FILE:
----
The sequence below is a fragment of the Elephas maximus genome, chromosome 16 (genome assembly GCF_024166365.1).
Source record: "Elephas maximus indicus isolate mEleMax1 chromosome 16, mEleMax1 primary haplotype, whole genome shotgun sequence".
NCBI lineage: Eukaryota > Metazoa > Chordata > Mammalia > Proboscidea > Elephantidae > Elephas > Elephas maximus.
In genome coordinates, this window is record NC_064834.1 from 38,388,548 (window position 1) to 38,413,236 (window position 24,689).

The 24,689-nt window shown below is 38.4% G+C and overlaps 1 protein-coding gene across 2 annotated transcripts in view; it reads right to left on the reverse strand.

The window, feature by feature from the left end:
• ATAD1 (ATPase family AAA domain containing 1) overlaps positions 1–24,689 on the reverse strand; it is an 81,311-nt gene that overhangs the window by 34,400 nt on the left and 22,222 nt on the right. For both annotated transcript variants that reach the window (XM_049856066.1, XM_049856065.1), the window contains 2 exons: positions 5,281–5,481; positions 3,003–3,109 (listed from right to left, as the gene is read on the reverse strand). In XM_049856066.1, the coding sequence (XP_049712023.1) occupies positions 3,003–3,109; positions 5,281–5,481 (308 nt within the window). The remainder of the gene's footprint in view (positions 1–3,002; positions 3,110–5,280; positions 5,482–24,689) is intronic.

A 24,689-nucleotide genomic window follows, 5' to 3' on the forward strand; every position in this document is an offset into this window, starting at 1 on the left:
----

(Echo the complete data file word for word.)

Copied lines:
The sequence below is a fragment of the Elephas maximus genome, chromosome 16 (genome assembly GCF_024166365.1).
Source record: "Elephas maximus indicus isolate mEleMax1 chromosome 16, mEleMax1 primary haplotype, whole genome shotgun sequence".
NCBI lineage: Eukaryota > Metazoa > Chordata > Mammalia > Proboscidea > Elephantidae > Elephas > Elephas maximus.
In genome coordinates, this window is record NC_064834.1 from 38,388,548 (window position 1) to 38,413,236 (window position 24,689).

The 24,689-nt window shown below is 38.4% G+C and overlaps 1 protein-coding gene across 2 annotated transcripts in view; it reads right to left on the reverse strand.

The window, feature by feature from the left end:
• ATAD1 (ATPase family AAA domain containing 1) overlaps positions 1–24,689 on the reverse strand; it is an 81,311-nt gene that overhangs the window by 34,400 nt on the left and 22,222 nt on the right. For both annotated transcript variants that reach the window (XM_049856066.1, XM_049856065.1), the window contains 2 exons: positions 5,281–5,481; positions 3,003–3,109 (listed from right to left, as the gene is read on the reverse strand). In XM_049856066.1, the coding sequence (XP_049712023.1) occupies positions 3,003–3,109; positions 5,281–5,481 (308 nt within the window). The remainder of the gene's footprint in view (positions 1–3,002; positions 3,110–5,280; positions 5,482–24,689) is intronic.

A 24,689-nucleotide genomic window follows, 5' to 3' on the forward strand; every position in this document is an offset into this window, starting at 1 on the left: